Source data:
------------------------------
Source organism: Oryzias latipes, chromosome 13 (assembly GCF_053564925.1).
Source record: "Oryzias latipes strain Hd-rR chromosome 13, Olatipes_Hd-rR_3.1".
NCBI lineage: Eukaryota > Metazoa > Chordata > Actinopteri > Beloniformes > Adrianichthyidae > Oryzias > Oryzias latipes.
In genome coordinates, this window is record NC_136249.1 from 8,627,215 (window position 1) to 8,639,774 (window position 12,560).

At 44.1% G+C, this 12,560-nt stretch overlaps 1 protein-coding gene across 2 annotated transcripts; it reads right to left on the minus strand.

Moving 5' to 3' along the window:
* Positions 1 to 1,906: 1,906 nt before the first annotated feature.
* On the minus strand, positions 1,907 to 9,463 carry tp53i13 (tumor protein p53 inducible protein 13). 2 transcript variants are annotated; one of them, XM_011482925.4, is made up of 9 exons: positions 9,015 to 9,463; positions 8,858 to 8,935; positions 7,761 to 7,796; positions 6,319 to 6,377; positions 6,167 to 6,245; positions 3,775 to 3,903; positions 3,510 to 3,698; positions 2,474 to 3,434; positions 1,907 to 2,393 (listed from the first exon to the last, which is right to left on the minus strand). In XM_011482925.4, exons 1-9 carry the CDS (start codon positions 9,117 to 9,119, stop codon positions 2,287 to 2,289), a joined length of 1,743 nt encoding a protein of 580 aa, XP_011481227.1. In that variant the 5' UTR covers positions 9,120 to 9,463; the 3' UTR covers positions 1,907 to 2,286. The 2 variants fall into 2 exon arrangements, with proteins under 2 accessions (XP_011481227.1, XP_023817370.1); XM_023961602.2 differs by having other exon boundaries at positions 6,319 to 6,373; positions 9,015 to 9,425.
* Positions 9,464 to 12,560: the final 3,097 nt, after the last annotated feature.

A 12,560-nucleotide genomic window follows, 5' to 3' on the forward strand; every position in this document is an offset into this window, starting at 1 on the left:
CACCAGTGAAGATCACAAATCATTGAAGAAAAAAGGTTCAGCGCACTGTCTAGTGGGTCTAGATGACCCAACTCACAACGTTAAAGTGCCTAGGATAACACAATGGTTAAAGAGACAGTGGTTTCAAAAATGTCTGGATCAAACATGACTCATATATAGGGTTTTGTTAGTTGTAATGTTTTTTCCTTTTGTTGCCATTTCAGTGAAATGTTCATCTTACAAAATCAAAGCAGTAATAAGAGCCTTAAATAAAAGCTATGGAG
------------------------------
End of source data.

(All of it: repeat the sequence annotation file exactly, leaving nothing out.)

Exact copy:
Source organism: Oryzias latipes, chromosome 13 (assembly GCF_053564925.1).
Source record: "Oryzias latipes strain Hd-rR chromosome 13, Olatipes_Hd-rR_3.1".
NCBI lineage: Eukaryota > Metazoa > Chordata > Actinopteri > Beloniformes > Adrianichthyidae > Oryzias > Oryzias latipes.
In genome coordinates, this window is record NC_136249.1 from 8,627,215 (window position 1) to 8,639,774 (window position 12,560).

At 44.1% G+C, this 12,560-nt stretch overlaps 1 protein-coding gene across 2 annotated transcripts; it reads right to left on the minus strand.

Moving 5' to 3' along the window:
* Positions 1 to 1,906: 1,906 nt before the first annotated feature.
* On the minus strand, positions 1,907 to 9,463 carry tp53i13 (tumor protein p53 inducible protein 13). 2 transcript variants are annotated; one of them, XM_011482925.4, is made up of 9 exons: positions 9,015 to 9,463; positions 8,858 to 8,935; positions 7,761 to 7,796; positions 6,319 to 6,377; positions 6,167 to 6,245; positions 3,775 to 3,903; positions 3,510 to 3,698; positions 2,474 to 3,434; positions 1,907 to 2,393 (listed from the first exon to the last, which is right to left on the minus strand). In XM_011482925.4, exons 1-9 carry the CDS (start codon positions 9,117 to 9,119, stop codon positions 2,287 to 2,289), a joined length of 1,743 nt encoding a protein of 580 aa, XP_011481227.1. In that variant the 5' UTR covers positions 9,120 to 9,463; the 3' UTR covers positions 1,907 to 2,286. The 2 variants fall into 2 exon arrangements, with proteins under 2 accessions (XP_011481227.1, XP_023817370.1); XM_023961602.2 differs by having other exon boundaries at positions 6,319 to 6,373; positions 9,015 to 9,425.
* Positions 9,464 to 12,560: the final 3,097 nt, after the last annotated feature.

A 12,560-nucleotide genomic window follows, 5' to 3' on the forward strand; every position in this document is an offset into this window, starting at 1 on the left:
CACCAGTGAAGATCACAAATCATTGAAGAAAAAAGGTTCAGCGCACTGTCTAGTGGGTCTAGATGACCCAACTCACAACGTTAAAGTGCCTAGGATAACACAATGGTTAAAGAGACAGTGGTTTCAAAAATGTCTGGATCAAACATGACTCATATATAGGGTTTTGTTAGTTGTAATGTTTTTTCCTTTTGTTGCCATTTCAGTGAAATGTTCATCTTACAAAATCAAAGCAGTAATAAGAGCCTTAAATAAAAGCTATGGAG